Susan Wolf (1986) makes another notable reference to childhood in her work on responsibility. She gives the now-famous example of JoJo, the son of an evil dictator, who grows up to enjoy torturing and killing his own citizens “on a whim,” just like his father. Wolf leads us to believe that JoJo’s father has, in effect, groomed his son to be like him, giving him a “special education” and bringing him along to “observe his daily routine.” So, she says, JoJo is not responsible for his vicious behaviour because he is a “deprived childhood victim” –  a victim of his father’s grooming. This kind of childhood could be seen as a kind of child abuse, inasmuch as JoJo’s dad has given him a deranged upbringing, training him to want to kill and torture innocent people. He has, in effect, turned him into a sociopath, indifferent to other people’s interests. This can be seen as a severe example of insecure bonding: JoJo was inculcated into an extreme attachment disorder through a peculiar and disturbing kind of child abuse. (At least, this a reasonable construal of the situation)

These examples, on my interpretation, suggest that someone could be (partially) excused of wrongdoing on account of an attachment disorder acquired in childhood. But Strawson’s and Wolf’s accounts don’t obvious support this conclusion, since they describe extreme, ‘peculiar’ cases of child abuse and deprivation, and attachment disorders can be relatively mild and mundane – lots of people have them. However, on a spectrum conception of responsibility, we can hold people responsible for problematic behaviour due to attachment disorders to a limited degree. Philosophers, however, seem resistant to this conclusion – though it is hard to say, since they rarely discuss childhood at all. But Vargas (2013), for instance, seems to think that formative circumstances are too historically remote to count as excusing, and Sher seems to think that they are just irrelevant (2010). (This is my best extrapolation from their books). Yet, if peculiarly unfortunate formative circumstances can severely undermine responsibility, as Strawson says, then surely a lesser attachment disorder can undermine responsibility to a lesser extent.


I can’t at the moment support this claim with a theoretical argument (since this is a casual blog post), but I’ll give an example that I think is intuitively compelling. Suppose that Smith has been avoiding his partner Karen. Karen is a secure attacher, and is not jealous of Smith, but she very reasonably feels neglected, since he has not been returning her phone calls. When Smith finally does call, Karen accuses him of being distant and insensitive. Smith replies that he has an attachment disorder due to an abusive childhood. His father abandoned him as a child and his mother had clinical depression, preventing her from expressing affection. Smith is trying to overcome his attachment disorder, but he thinks it will take time.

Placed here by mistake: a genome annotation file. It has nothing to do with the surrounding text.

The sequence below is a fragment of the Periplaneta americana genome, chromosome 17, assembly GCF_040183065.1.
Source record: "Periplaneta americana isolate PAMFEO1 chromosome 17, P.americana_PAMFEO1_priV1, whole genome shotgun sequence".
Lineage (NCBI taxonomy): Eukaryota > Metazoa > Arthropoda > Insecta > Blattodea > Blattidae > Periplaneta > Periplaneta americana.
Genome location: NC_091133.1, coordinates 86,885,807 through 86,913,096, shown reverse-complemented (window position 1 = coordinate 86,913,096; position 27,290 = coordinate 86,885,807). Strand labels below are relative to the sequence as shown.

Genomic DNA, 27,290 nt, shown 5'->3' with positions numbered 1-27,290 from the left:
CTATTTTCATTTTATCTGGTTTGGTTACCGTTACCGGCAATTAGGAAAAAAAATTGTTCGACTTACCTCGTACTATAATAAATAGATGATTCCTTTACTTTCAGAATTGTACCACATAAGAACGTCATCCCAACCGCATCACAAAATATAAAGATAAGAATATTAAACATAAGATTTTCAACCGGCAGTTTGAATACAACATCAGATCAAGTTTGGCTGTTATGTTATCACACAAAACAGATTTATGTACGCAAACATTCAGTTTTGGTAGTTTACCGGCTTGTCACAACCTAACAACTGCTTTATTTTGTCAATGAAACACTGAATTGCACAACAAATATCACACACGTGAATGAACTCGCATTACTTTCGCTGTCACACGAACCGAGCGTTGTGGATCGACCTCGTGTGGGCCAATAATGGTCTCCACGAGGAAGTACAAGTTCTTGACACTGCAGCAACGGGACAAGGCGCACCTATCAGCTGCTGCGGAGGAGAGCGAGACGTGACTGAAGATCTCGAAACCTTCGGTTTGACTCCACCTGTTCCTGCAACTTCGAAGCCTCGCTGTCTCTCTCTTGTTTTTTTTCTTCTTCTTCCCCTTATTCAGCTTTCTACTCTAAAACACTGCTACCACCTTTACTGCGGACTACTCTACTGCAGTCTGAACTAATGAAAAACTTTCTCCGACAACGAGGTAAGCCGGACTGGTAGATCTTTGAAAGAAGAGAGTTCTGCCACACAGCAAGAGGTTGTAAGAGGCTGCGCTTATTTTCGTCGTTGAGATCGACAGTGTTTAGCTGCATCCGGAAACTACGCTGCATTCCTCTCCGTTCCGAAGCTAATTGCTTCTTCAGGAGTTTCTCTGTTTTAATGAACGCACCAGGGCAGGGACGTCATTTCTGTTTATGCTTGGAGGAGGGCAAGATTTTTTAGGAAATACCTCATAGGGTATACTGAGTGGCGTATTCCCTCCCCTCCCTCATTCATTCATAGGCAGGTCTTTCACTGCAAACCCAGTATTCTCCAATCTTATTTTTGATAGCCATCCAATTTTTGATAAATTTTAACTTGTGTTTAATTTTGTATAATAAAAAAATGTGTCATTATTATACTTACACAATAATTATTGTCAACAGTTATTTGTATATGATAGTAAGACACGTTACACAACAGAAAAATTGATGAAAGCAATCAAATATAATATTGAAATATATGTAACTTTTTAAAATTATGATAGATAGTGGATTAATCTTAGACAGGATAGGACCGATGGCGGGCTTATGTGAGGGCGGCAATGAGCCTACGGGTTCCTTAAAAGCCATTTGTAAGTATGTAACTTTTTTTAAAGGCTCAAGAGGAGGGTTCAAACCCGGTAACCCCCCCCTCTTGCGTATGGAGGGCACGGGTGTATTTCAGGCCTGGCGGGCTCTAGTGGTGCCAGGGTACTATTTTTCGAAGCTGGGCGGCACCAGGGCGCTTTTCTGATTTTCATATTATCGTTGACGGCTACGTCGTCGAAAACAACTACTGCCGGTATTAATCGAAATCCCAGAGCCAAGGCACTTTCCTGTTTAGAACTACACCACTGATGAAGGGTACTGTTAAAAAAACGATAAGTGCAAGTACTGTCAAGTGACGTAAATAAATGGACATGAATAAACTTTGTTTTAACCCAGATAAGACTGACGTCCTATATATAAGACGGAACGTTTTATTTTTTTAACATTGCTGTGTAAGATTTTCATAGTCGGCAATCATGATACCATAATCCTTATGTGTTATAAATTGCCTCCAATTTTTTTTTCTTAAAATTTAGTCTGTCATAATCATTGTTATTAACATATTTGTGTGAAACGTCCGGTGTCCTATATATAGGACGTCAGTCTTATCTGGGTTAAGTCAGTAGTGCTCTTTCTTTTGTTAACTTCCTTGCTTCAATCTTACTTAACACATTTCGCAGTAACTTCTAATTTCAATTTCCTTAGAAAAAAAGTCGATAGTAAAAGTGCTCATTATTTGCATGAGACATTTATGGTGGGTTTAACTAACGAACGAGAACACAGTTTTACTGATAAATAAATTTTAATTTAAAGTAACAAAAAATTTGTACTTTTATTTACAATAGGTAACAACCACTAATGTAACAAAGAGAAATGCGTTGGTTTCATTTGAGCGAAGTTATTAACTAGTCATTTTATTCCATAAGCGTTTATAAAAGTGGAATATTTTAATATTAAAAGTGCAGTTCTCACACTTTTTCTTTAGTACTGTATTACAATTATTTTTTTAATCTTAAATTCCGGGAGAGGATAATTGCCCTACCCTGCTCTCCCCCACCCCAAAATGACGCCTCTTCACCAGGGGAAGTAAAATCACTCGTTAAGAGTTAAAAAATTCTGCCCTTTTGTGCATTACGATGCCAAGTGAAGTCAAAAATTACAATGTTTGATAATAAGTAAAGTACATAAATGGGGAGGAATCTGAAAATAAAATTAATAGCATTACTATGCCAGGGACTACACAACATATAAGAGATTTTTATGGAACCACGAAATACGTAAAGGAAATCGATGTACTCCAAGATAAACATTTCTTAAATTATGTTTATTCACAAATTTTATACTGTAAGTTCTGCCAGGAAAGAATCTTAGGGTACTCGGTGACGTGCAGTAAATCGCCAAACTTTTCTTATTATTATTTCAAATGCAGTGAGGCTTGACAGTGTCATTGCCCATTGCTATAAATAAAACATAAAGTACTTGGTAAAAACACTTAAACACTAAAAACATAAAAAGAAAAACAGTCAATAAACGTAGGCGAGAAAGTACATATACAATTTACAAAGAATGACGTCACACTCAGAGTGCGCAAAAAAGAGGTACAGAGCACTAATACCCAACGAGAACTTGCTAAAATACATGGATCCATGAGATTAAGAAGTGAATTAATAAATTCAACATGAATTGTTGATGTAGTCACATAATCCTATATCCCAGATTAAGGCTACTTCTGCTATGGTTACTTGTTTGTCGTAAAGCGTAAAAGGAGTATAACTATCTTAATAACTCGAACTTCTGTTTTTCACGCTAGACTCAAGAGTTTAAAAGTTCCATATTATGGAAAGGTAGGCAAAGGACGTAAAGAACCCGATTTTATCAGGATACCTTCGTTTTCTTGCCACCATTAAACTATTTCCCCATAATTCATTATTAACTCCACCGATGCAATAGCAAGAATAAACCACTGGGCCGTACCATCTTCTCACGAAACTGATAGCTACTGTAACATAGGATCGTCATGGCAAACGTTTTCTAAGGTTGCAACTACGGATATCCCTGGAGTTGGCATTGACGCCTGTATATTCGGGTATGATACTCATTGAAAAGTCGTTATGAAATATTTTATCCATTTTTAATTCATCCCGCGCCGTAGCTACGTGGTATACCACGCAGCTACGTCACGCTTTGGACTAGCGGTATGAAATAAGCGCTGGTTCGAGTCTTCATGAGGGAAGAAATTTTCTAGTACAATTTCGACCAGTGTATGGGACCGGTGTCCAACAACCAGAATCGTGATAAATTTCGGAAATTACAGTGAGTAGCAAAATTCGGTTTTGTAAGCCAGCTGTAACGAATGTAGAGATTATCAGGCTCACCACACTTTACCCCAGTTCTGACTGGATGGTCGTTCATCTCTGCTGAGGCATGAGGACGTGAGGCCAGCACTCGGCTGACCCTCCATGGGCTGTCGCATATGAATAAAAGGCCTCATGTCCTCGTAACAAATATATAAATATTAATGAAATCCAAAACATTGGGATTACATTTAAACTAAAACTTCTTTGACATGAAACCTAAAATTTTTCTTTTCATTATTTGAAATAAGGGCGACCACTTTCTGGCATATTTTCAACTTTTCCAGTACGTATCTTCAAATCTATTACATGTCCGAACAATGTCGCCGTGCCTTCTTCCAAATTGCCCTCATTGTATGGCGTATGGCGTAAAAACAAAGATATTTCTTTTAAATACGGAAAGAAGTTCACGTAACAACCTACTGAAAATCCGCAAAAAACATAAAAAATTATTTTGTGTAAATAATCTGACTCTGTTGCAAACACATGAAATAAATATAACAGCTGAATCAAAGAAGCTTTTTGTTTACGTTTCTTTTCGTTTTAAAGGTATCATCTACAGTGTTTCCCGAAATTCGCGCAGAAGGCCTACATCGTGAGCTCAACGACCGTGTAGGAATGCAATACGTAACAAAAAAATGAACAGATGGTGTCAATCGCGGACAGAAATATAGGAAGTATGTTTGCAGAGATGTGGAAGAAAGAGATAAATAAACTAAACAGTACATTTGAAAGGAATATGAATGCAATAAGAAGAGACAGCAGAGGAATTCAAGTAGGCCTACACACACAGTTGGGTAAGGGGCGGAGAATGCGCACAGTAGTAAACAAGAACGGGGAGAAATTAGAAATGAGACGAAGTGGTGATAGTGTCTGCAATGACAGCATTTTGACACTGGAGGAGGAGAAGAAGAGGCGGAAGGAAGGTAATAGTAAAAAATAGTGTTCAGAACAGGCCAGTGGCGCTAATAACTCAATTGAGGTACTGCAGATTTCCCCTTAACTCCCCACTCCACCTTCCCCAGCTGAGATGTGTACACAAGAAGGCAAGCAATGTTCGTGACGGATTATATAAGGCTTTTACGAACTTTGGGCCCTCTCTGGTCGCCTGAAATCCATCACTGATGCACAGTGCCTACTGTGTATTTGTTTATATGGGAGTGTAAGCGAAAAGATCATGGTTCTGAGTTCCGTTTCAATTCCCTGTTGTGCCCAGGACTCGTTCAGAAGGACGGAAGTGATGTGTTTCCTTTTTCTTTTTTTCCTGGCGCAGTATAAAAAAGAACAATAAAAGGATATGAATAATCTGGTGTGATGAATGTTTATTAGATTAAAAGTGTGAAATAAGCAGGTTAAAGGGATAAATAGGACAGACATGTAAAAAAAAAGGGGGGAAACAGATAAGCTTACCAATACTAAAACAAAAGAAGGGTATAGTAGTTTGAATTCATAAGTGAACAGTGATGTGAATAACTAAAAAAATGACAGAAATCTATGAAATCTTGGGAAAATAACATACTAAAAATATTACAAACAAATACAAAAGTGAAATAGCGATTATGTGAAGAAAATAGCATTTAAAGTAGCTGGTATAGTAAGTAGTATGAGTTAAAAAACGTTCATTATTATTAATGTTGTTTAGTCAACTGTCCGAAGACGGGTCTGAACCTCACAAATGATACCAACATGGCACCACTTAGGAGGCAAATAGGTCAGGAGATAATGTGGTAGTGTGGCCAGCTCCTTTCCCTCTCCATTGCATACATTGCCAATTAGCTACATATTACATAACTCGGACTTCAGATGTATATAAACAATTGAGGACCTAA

I think that Smith has a partial excuse. It would be different if Smith had responded that, he’s sorry, but he would rather be at work than talk to Karen, just because he cares more about work than the relationship, and this is his voluntary preference. Having an attachment disorder is (1) not fully voluntary, and (2) not necessary reflective of a person’s moral personality – it may be a deeply disvalued part of a person’s motivational set. I have discussed these conditions elsewhere, and noted that they are not universally endorsed. Still, I think that it makes good sense to think that an attachment disorder has excusing force.

One more thing. If child abuse and child neglect are partially excusing, it would be useful to know how excusing they are, and what capacities they impair, so that we can refine our reactive attitudes accordingly. I’m aware of research showing that childhood abuse and neglect predictably give rise to “severe, deleterious short- and long- term effects on children’s cognitive, socio-emotional, and behavioural development,” and that the deleterious effects are more severe for neglect than for abuse (Hildyard & Wolf 2002: 1). So neglect victims might be particularly excusable (ceteris paribus). The predictability of these effects – the strength of the causal correlation between child neglect/abuse and deleterious long-range socio-emotional deficits, etc. –  suggests that they are coercive, in much the same way that water-boarding torture is coercive: most victims submit in the same way. These particular types of deficits are responsibility-relevant inasmuch as they underwrite our interpersonal competencies, and responsibility (for Strawsonians, at least) is an interpersonal practice – a matter of being able to respond to appropriately to other people. These studies are thus relevant to moral philosophers inasmuch as they show that childhood abuse and neglect can lastingly impair the capacities implicated in responsible agency.

(If you’re curious to see some of my publications on responsibility and unfortunate childhood circumstances, check out my 20152014b, and 2014a).